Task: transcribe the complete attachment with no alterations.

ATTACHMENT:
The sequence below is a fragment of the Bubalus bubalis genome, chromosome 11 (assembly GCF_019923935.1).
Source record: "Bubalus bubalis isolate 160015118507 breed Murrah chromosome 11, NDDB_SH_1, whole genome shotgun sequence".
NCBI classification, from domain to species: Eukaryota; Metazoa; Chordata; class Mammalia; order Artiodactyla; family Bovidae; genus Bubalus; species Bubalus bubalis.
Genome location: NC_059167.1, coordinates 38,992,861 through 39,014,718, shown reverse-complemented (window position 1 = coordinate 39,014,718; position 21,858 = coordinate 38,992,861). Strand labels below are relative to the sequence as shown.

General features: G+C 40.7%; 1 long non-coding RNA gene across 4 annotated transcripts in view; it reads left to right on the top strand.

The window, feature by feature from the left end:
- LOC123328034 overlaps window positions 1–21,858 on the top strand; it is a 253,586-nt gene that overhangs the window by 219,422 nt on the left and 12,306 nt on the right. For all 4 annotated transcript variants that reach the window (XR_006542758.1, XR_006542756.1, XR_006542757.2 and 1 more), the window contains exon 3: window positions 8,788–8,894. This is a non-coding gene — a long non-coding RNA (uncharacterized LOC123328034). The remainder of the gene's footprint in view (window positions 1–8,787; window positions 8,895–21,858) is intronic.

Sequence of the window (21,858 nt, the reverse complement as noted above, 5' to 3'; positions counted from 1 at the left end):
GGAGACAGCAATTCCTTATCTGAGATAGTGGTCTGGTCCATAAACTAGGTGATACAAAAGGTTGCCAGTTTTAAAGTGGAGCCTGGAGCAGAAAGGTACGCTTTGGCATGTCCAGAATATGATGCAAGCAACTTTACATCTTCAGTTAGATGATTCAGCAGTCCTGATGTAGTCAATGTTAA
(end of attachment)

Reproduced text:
The sequence below is a fragment of the Bubalus bubalis genome, chromosome 11 (assembly GCF_019923935.1).
Source record: "Bubalus bubalis isolate 160015118507 breed Murrah chromosome 11, NDDB_SH_1, whole genome shotgun sequence".
NCBI classification, from domain to species: Eukaryota; Metazoa; Chordata; class Mammalia; order Artiodactyla; family Bovidae; genus Bubalus; species Bubalus bubalis.
Genome location: NC_059167.1, coordinates 38,992,861 through 39,014,718, shown reverse-complemented (window position 1 = coordinate 39,014,718; position 21,858 = coordinate 38,992,861). Strand labels below are relative to the sequence as shown.

General features: G+C 40.7%; 1 long non-coding RNA gene across 4 annotated transcripts in view; it reads left to right on the top strand.

The window, feature by feature from the left end:
- LOC123328034 overlaps window positions 1–21,858 on the top strand; it is a 253,586-nt gene that overhangs the window by 219,422 nt on the left and 12,306 nt on the right. For all 4 annotated transcript variants that reach the window (XR_006542758.1, XR_006542756.1, XR_006542757.2 and 1 more), the window contains exon 3: window positions 8,788–8,894. This is a non-coding gene — a long non-coding RNA (uncharacterized LOC123328034). The remainder of the gene's footprint in view (window positions 1–8,787; window positions 8,895–21,858) is intronic.

Sequence of the window (21,858 nt, the reverse complement as noted above, 5' to 3'; positions counted from 1 at the left end):
GGAGACAGCAATTCCTTATCTGAGATAGTGGTCTGGTCCATAAACTAGGTGATACAAAAGGTTGCCAGTTTTAAAGTGGAGCCTGGAGCAGAAAGGTACGCTTTGGCATGTCCAGAATATGATGCAAGCAACTTTACATCTTCAGTTAGATGATTCAGCAGTCCTGATGTAGTCAATGTTAA